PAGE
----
Hot Best Seller

Inhibitor Phase

Availability: Ready to download

Miguel de Ruyter is a man with a past. Fleeing the 'wolves' - the xenocidal alien machines known as Inhibitors - he has protected his family and community from attack for forty years, sheltering in the caves of an airless, battered world called Michaelmas. The slightest hint of human activity could draw the wolves to their home, to destroy everything ... utterly. Which is h Miguel de Ruyter is a man with a past. Fleeing the 'wolves' - the xenocidal alien machines known as Inhibitors - he has protected his family and community from attack for forty years, sheltering in the caves of an airless, battered world called Michaelmas. The slightest hint of human activity could draw the wolves to their home, to destroy everything ... utterly. Which is how Miguel finds himself on a one-way mission with his own destructive mandate: to eliminate a passing ship, before it can bring unwanted attention down on them. Only something goes wrong. There's a lone survivor. And she knows far more about Miguel than she's letting on . . . Ranging from the depths of space to the deeps of Pattern Juggler waters, from nervous, isolated communities to the ruins of empire, this is a stealthy space opera from an author at the top of his game. Praise for Al Reynolds' Revenger 'A swashbuckling thriller' The Guardian 'A blindingly clever imagining of our solar system in the far flung future' The Sun 'A rollicking adventure yarn with action, abduction, fights and properly scary hazards' The Daily Telegraph


Compare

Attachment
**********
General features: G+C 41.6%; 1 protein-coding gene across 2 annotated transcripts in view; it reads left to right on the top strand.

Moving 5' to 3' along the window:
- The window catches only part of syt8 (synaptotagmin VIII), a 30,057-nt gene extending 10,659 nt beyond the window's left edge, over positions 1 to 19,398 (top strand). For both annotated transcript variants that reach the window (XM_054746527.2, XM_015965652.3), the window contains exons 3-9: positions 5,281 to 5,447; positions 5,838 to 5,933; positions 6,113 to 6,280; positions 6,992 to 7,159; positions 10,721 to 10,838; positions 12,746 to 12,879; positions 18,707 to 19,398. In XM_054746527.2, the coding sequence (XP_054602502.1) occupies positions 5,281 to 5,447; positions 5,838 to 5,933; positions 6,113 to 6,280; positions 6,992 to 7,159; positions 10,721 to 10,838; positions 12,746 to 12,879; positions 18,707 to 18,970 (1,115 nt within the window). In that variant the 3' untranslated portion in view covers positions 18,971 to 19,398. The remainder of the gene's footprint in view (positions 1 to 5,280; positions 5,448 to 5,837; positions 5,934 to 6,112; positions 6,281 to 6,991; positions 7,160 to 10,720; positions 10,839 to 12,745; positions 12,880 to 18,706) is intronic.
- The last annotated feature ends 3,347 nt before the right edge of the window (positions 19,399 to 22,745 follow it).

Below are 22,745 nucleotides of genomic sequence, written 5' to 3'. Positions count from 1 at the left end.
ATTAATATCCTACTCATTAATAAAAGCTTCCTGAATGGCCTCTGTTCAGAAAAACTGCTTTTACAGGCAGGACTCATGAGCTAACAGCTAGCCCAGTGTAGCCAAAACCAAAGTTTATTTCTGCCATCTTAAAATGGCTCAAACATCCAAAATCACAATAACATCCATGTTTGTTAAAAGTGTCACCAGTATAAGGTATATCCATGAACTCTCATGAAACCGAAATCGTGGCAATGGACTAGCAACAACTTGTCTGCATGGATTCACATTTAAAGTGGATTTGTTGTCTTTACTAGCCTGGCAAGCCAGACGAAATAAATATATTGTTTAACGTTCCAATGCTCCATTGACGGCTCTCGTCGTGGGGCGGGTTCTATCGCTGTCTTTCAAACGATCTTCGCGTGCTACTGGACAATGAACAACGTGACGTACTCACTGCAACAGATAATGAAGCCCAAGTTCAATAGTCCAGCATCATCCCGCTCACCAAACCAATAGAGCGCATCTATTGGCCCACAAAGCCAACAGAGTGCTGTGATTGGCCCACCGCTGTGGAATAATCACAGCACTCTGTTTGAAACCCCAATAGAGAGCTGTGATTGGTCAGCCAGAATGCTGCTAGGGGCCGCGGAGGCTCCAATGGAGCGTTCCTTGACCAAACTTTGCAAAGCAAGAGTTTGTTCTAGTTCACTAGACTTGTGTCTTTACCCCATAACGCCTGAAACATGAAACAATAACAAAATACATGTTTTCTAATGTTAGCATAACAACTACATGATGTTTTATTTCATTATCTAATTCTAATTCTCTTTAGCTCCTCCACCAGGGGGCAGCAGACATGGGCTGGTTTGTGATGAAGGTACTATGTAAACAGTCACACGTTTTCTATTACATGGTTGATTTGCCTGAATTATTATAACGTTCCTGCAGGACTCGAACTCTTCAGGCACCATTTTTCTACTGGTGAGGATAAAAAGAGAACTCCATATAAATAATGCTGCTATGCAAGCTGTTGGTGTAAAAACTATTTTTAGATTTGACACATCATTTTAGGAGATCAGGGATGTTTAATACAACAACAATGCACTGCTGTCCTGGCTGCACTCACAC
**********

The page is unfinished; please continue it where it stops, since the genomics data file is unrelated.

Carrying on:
Miguel de Ruyter is a man with a past. Fleeing the 'wolves' - the xenocidal alien machines known as Inhibitors - he has protected his family and community from attack for forty years, sheltering in the caves of an airless, battered world called Michaelmas. The slightest hint of human activity could draw the wolves to their home, to destroy everything ... utterly. Which is h Miguel de Ruyter is a man with a past. Fleeing the 'wolves' - the xenocidal alien machines known as Inhibitors - he has protected his family and community from attack for forty years, sheltering in the caves of an airless, battered world called Michaelmas. The slightest hint of human activity could draw the wolves to their home, to destroy everything ... utterly. Which is how Miguel finds himself on a one-way mission with his own destructive mandate: to eliminate a passing ship, before it can bring unwanted attention down on them. Only something goes wrong. There's a lone survivor. And she knows far more about Miguel than she's letting on . . . Ranging from the depths of space to the deeps of Pattern Juggler waters, from nervous, isolated communities to the ruins of empire, this is a stealthy space opera from an author at the top of his game. Praise for Al Reynolds' Revenger 'A swashbuckling thriller' The Guardian 'A blindingly clever imagining of our solar system in the far flung future' The Sun 'A rollicking adventure yarn with action, abduction, fights and properly scary hazards' The Daily Telegraph